Thursday, October 22, 2009

If you are what you say you are, a superstar, then have no fear--the camera is here.

[Superstar--Lupe Fiasco]
Love this song. It's addicting.
I'm writing a story about an angel tasked with finding the good in people so the Earth isn't destroyed by a second Great Flood. Nice, no? Yes, nice.
Read my article!

We’ve all heard about the horrible economy, whether from our parents or the news or even our friends. It’s hitting everyone hard—from the fat cats on Wall Street to the hardworking lower-class parent. But who’s really to blame? Sure, reckless investors and bad loans are an easy scapegoat, but is it really all their fault? The fact is that people today are careless with their money and blame their financial hardships on the guys in charge, when really no one can force you to be irresponsible.

Take Haddonfield Road, for example. Bordered by both the recently renovated Cherry Hill Mall (featuring top stores like Nordstrom’s and Swarovski) and the Garden State Pavilion, which features recession-proof stores like Wegman’s but also more indulgent stores like Ulta, Barnes and Noble, and Best Buy, plus expensive restaurants like the William Douglass Steakhouse. This road is one of the busiest in Cherry Hill and is estimated to draw in millions of dollars a year. During a recession, though? During the catastrophe hailed as the worst economic crisis since the Great Depression? The one the cost the U.S. trillions of dollars and put innumerable businesses and banks of out of commission? The very one, and yet we still blame our money woes on Wall Street.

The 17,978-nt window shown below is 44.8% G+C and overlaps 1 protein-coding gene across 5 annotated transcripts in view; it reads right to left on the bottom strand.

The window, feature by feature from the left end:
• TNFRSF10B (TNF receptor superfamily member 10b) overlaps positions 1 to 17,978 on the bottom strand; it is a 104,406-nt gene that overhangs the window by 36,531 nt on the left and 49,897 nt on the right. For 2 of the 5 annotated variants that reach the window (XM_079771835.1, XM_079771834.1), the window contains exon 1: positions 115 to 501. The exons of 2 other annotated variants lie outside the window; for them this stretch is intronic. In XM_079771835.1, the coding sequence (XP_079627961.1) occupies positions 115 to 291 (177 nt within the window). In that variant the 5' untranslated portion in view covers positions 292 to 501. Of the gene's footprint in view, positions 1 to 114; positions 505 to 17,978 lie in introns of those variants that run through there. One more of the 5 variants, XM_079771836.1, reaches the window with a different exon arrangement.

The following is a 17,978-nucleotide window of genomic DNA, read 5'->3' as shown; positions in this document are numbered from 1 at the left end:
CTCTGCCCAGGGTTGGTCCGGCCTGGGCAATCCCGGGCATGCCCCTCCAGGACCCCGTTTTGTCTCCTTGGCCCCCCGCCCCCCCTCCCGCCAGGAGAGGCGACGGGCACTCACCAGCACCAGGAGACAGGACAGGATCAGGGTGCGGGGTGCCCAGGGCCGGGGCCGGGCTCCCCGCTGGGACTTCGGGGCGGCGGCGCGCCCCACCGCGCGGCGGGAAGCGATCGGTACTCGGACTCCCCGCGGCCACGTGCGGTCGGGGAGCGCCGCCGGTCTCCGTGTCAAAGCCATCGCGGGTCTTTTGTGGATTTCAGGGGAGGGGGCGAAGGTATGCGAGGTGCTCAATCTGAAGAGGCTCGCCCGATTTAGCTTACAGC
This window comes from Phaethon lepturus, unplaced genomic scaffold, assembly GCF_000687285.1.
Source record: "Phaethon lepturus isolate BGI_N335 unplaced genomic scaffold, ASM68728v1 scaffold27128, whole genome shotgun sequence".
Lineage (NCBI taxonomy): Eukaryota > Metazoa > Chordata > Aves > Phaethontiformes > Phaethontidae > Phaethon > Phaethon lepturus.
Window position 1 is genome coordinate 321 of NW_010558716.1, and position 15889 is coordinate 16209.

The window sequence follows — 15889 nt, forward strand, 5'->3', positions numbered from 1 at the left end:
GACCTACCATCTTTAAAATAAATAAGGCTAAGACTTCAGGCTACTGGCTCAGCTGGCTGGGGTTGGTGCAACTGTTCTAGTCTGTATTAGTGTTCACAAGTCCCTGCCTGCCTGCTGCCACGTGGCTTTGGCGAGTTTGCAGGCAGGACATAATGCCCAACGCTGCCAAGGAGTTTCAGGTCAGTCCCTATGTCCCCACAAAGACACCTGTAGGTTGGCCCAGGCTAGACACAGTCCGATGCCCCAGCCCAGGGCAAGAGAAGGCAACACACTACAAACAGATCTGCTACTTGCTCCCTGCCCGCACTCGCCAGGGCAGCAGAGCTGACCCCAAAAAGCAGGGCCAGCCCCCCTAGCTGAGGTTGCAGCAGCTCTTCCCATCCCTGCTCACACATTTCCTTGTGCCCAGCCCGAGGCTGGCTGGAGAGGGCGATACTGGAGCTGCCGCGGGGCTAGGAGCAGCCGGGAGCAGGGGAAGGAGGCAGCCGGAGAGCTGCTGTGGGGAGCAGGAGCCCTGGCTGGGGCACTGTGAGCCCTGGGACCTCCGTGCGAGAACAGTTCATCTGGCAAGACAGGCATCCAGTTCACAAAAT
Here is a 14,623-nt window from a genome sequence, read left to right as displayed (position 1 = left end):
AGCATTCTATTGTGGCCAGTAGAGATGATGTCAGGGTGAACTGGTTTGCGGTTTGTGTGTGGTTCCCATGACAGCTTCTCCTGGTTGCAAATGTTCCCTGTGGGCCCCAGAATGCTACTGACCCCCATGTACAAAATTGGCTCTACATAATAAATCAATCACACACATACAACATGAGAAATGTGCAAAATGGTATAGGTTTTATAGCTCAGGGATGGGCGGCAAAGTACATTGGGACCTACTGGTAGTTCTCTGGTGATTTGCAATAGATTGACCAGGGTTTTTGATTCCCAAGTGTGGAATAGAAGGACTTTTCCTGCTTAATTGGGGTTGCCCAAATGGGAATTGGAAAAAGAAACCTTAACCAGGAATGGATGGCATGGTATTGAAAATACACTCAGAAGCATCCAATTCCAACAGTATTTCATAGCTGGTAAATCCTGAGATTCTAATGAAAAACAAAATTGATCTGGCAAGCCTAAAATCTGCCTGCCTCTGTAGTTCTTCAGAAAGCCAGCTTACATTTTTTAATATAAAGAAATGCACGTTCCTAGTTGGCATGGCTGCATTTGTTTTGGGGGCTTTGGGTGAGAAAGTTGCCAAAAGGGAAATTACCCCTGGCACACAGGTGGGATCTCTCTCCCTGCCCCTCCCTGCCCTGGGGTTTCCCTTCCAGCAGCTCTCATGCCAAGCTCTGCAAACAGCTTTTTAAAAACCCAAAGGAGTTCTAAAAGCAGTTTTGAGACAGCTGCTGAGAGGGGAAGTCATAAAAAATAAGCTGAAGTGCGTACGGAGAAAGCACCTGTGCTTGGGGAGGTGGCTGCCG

The fact is that people took out loans they couldn’t afford, bought things they didn’t need, and still indulge themselves constantly for no reason. In the early 2000s, people seemed to think that credit cards were magical slips of plastic that would pay for everything, without ever realizing that they still had to pay for what they bought. To add to the ever-piling debt, no one bothered to ensure their money, especially retirement funds. People were reckless with investments and savings and paid the price, but no, it’s the bank’s fault for failing. Our economy is based off of probable money in the form of credit and loans, but not actual slips of green paper that you can’t refute. This leads to debts that can’t be paid off and extravagances like cars and TVs that are simply unreasonable to buy.

The fact is that unemployment has jumped to 9.5% and lipstick sales have jumped 35%. The fact is that The Home Depot has repeatedly sold out of $2,000 snow blowers. The fact is that it isn’t just greedy investors that have destroyed our economy, but ordinary people like you and me who can’t seem to stop spending despite our dire situation. If you want to have money, don’t spend money. It’s as simple as that.

Benjamin Franklin once said “Money never made a man happy yet, nor will it. The more a man has, the more he wants. Instead of filling a vacuum, it makes one.” This can never be put to better use than right now. The less you have, the more you’ll want to spend, but you have to understand that this is an inescapable vacuum. To survive this economy, people have to stop blaming Wall Street and take a good, hard look at their own spending. Maybe there’s somewhere you could cut back.

Lovely, no? Kim's gonna do the same topic to see if she could do better :) I'm thinking of changing the quote in the last paragraph to "A penny saved is a penny earned." What think you?
[Meet Me Halfway--Black Eyed Peas]
I'm trying to talk myself into liking Daniel so I can stop completely obsessing over Basil. *sigh...*

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